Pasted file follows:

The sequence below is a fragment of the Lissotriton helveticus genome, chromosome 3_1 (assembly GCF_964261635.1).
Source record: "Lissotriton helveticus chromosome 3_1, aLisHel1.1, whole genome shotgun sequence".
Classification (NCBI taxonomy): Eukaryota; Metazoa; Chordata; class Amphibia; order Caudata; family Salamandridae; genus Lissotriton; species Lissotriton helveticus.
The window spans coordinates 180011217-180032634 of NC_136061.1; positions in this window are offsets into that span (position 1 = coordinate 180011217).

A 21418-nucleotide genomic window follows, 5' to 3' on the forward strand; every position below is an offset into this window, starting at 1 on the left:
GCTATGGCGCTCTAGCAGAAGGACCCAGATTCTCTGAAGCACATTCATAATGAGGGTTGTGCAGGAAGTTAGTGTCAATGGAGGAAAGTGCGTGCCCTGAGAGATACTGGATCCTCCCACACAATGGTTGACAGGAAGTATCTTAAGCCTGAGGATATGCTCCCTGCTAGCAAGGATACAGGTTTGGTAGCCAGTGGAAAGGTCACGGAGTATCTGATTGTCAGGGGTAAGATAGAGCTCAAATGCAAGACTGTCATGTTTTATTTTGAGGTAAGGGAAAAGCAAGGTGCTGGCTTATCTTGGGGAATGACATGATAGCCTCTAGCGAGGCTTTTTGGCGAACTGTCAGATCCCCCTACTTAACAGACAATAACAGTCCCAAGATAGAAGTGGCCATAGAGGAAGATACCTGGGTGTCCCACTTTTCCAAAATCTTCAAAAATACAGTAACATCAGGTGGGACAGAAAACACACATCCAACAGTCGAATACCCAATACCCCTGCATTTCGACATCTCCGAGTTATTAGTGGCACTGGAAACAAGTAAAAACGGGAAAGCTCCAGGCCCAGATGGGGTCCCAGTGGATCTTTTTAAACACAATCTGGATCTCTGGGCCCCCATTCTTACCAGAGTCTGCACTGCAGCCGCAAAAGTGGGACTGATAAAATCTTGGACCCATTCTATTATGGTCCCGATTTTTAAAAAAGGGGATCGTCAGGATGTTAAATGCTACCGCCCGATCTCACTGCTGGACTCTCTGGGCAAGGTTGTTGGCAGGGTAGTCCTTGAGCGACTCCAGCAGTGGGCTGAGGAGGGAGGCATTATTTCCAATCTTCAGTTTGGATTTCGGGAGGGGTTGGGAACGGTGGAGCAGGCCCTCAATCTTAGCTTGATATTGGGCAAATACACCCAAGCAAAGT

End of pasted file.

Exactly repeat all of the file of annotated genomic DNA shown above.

The sequence below is a fragment of the Lissotriton helveticus genome, chromosome 3_1 (assembly GCF_964261635.1).
Source record: "Lissotriton helveticus chromosome 3_1, aLisHel1.1, whole genome shotgun sequence".
Classification (NCBI taxonomy): Eukaryota; Metazoa; Chordata; class Amphibia; order Caudata; family Salamandridae; genus Lissotriton; species Lissotriton helveticus.
The window spans coordinates 180011217-180032634 of NC_136061.1; positions in this window are offsets into that span (position 1 = coordinate 180011217).

A 21418-nucleotide genomic window follows, 5' to 3' on the forward strand; every position below is an offset into this window, starting at 1 on the left:
GCTATGGCGCTCTAGCAGAAGGACCCAGATTCTCTGAAGCACATTCATAATGAGGGTTGTGCAGGAAGTTAGTGTCAATGGAGGAAAGTGCGTGCCCTGAGAGATACTGGATCCTCCCACACAATGGTTGACAGGAAGTATCTTAAGCCTGAGGATATGCTCCCTGCTAGCAAGGATACAGGTTTGGTAGCCAGTGGAAAGGTCACGGAGTATCTGATTGTCAGGGGTAAGATAGAGCTCAAATGCAAGACTGTCATGTTTTATTTTGAGGTAAGGGAAAAGCAAGGTGCTGGCTTATCTTGGGGAATGACATGATAGCCTCTAGCGAGGCTTTTTGGCGAACTGTCAGATCCCCCTACTTAACAGACAATAACAGTCCCAAGATAGAAGTGGCCATAGAGGAAGATACCTGGGTGTCCCACTTTTCCAAAATCTTCAAAAATACAGTAACATCAGGTGGGACAGAAAACACACATCCAACAGTCGAATACCCAATACCCCTGCATTTCGACATCTCCGAGTTATTAGTGGCACTGGAAACAAGTAAAAACGGGAAAGCTCCAGGCCCAGATGGGGTCCCAGTGGATCTTTTTAAACACAATCTGGATCTCTGGGCCCCCATTCTTACCAGAGTCTGCACTGCAGCCGCAAAAGTGGGACTGATAAAATCTTGGACCCATTCTATTATGGTCCCGATTTTTAAAAAAGGGGATCGTCAGGATGTTAAATGCTACCGCCCGATCTCACTGCTGGACTCTCTGGGCAAGGTTGTTGGCAGGGTAGTCCTTGAGCGACTCCAGCAGTGGGCTGAGGAGGGAGGCATTATTTCCAATCTTCAGTTTGGATTTCGGGAGGGGTTGGGAACGGTGGAGCAGGCCCTCAATCTTAGCTTGATATTGGGCAAATACACCCAAGCAAAGT